Tony Krizan

Hiking into history

Hikers Fred Cochran and Clem Bingham holding two remaining props that were separated from the propeller hub, and found about 30 yards from the crash crater.
Hikers Fred Cochran and Clem Bingham holding two remaining props that were separated from the propeller hub, and found about 30 yards from the crash crater. Special to Sierra Star

Last year on Sept. 29, Clem Bingham and I set out on an adventure to relocate a military mystery. From previous research, this lone aircraft was assumed to have been removed from this site back in 1941. As the story reads: On Oct. 24, 1941, 19 P-40 aircraft were on a training mission over California. Lieutenant John H. Pease was the first of five to develop engine problems and forced to bail out. He survived and his bird was forgotten, lost to the importance of WWII.

During June of 2016 a lone hiker, Jonathan Beck, accidentally stumbled upon a crash site on a cross-country hike. Not knowing what he found, he searched the internet and contacted a few WW II aircraft historians. After I received this information Clem and I decided to relocate and photograph this previously lost Curtiss Wright P-40 war bird.

In September of 2016 we set out on thisadventure without our third hiking buddy Fred Cochran. Fred had a previous engagement and sad to say he missed this hike. We made a promise to Fred that if we relocated the site, we would schedule another trek in 2017. This story is the fulfillment of our promise to Fred.

We set June 20, 2017 to start our adventure, right in the middle of a heat wave. After six hours driving south on Highway 99 in 100-plus degree heat and a road detour on Highway 178 because of a fire at the west end of Lake Isabella, we chose an alternate route - Highway 155 over Walker Pass before finally arriving at Kennedy Meadows.

It was around 2 p.m. when we strapped on our hiking gear and started our 900-foot assent to our first campsite. Hopefully, that same spring at that location will be flowing again this year. This landscaping is high desert starting at 6,200 feet with lots of rocks and dry washes to follow.

Hiking temperature was hovering in the middle 90s during the afternoon. Soon we arrived at the first spring identified by a large Jeffery Pine towering over 120 feet with a 22-foot girth. Big disappointment when this spring was sealed by a fence to prevent access to its nectar.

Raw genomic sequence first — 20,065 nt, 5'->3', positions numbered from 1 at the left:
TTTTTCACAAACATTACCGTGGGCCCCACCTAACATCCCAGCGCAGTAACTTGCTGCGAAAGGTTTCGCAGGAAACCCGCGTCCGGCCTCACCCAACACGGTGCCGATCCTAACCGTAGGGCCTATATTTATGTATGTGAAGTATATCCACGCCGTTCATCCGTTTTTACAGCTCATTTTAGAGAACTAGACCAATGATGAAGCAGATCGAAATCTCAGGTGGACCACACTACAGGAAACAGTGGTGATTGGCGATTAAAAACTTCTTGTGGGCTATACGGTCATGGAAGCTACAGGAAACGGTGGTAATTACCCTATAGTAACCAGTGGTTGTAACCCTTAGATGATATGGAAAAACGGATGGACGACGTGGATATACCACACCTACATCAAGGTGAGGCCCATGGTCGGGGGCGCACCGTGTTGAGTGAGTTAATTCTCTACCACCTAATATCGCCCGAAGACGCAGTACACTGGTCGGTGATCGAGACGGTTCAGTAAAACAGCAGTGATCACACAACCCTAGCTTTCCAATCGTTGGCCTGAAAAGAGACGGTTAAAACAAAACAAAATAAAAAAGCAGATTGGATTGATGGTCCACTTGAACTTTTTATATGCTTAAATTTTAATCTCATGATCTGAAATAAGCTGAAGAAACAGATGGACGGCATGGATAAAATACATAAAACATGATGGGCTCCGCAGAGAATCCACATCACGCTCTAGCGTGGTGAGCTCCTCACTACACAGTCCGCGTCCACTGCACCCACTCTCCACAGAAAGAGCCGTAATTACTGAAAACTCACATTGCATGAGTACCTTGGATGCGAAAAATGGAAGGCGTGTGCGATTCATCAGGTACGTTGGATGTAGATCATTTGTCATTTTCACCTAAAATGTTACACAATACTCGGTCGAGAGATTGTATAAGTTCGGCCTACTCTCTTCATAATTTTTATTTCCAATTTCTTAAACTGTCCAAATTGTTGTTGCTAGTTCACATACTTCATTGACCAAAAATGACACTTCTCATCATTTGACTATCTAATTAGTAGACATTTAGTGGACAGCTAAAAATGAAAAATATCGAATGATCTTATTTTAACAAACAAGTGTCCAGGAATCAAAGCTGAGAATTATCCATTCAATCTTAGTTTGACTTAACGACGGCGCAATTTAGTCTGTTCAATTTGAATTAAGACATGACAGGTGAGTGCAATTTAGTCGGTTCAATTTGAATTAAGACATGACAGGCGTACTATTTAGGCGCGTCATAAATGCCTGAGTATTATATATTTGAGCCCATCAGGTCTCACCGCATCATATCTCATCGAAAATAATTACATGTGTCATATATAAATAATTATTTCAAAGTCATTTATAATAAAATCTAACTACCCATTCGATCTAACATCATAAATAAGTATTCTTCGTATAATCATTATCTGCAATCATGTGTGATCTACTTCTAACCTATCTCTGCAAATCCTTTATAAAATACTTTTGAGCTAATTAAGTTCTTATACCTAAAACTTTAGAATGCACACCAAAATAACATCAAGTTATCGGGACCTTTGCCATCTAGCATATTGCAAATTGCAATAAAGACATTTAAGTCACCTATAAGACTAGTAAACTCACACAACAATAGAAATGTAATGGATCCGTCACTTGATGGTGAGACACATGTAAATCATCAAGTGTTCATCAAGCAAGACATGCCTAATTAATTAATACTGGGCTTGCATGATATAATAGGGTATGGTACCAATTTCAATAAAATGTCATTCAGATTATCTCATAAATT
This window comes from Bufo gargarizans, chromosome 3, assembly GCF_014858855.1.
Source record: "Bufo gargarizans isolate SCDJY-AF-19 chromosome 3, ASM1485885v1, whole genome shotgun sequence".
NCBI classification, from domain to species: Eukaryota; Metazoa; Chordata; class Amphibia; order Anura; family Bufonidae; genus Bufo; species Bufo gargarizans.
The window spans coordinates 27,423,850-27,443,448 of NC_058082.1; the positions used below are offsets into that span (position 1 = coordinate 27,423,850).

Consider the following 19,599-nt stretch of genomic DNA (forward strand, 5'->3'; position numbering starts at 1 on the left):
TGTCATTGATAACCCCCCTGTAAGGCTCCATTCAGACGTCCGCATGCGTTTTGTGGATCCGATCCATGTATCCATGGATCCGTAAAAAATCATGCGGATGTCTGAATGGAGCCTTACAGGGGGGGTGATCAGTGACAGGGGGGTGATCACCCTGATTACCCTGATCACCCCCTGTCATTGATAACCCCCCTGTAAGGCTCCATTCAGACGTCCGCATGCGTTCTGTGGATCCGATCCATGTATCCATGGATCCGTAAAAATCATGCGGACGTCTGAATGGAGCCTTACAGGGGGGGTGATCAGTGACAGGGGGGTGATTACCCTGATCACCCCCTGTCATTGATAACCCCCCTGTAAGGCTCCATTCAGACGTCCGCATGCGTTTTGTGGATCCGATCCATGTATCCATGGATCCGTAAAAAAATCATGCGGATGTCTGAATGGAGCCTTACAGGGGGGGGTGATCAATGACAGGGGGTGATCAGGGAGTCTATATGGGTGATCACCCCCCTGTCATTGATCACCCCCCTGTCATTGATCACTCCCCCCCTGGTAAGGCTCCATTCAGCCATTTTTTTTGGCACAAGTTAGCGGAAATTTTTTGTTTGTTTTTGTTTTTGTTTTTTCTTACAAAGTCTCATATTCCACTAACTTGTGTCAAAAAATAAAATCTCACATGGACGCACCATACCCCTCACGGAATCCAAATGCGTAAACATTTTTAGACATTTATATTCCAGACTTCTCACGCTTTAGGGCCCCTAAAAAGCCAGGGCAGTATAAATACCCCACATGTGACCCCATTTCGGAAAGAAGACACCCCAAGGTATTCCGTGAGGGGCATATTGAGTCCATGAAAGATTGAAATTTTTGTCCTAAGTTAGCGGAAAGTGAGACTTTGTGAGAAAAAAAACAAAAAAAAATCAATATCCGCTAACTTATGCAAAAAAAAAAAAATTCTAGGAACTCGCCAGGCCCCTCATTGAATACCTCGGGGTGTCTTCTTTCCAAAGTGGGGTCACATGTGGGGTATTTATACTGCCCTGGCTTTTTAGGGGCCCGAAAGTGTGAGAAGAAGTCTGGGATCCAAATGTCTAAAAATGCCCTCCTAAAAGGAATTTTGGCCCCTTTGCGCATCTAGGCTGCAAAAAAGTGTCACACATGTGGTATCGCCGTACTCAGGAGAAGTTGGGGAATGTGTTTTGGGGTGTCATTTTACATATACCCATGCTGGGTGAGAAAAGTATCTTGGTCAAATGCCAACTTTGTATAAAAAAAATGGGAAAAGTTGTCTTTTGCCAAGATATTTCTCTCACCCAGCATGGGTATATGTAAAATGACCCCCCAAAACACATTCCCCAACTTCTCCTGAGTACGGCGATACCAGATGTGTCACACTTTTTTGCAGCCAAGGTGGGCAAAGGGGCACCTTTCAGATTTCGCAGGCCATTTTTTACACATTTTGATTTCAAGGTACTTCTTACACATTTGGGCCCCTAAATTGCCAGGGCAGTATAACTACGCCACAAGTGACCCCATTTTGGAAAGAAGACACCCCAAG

We carried extra water just in case we had a water problem. Finally we arrived at the first saddle identified by a wilderness sign - Sequoia National Forest, Southern Sierra Wilderness at 7,400 feet. Hiking down to our campsite, luck was with us, the natural spring was still flowing. Nothing tastes better than sweet cool water on a hot afternoon.

This extreme heat forced us to change plans. Instead of packing our gear over another 7,500-foot pass, and by the dryness of this area those springs located on the map may be dry like last year. Our decision was to make this area our base camp and our packs much lighter by only carrying water and food to the wreck site.

At daybreak the following morning, we started our assent to the first of two separate climbs. Years ago a major fire swept through this area and all that remains today is prairie grass. The once green landscaping of brushy ground cover and towering pine and cedar trees are gone. Today they are just charred and blackened snags from the past.

This forgotten trail drops down through another series of washes. To our surprise, these major washes still had a small amount of water flowing. After checking our map, we decided to eliminate following the wash and changed directions, climbing without trails to the upper plateau.

This change should save us over an hour of hiking time in this hot sun. The direction change worked and we skirted across the plateau and followed our GPS to the crash site.

The area looked the same as last year, parts scattered over the mountain side. Between the three of us, we should be able to identify and photograph a few of these mangled parts.

After Lt. John H. Pease bailed out, the last image he recalled of his aircraft was it disappearing into the storm clouds. I sent a disc with the photos from last year to his home in Colorado Springs. After 75 years he can now see the remains of his bird. Lt. John H. Pease is 96 years young.

The point of impact was over 10 feet in diameter with the spinner and one prop blade within. Scattered around the site was twisted aluminum almost impossible to identify.

The serial numbers on a few of the parts left no doubt in my mind that this was a Curtiss Wright P-40 fighter aircraft. The impact was very violent with over three quarters of fuel on board, parts were scattered over 40 yards in diameter. After three hours, we had enough photos to show the world that this 75 year-old mystery was solved in June of 2016 by hiker Beck.

To my surprise while following a game trail, I was surrounded by scatter or obsidian chips. After further investigation, this area is centrally located between a major pass leading to the east (Owens Valley) and another pass to the west (leading to Kennedy Meadows). Centuries ago there must have been a green belt in this area to support a large camp on this plateau.

Maybe I’m just lucky, but after 30-plus years of hiking our California mountains, I’ve acquired a sixth sense for locating major American Indian campsites. On our return, we skirted along this mile ridgeline before dropping 600 feet to the main washes.

Our Sierra Nevada Mountains contain many secrets and if we are fortunate, maybe one of us will unlock another California Mountain Secret on one of our outings.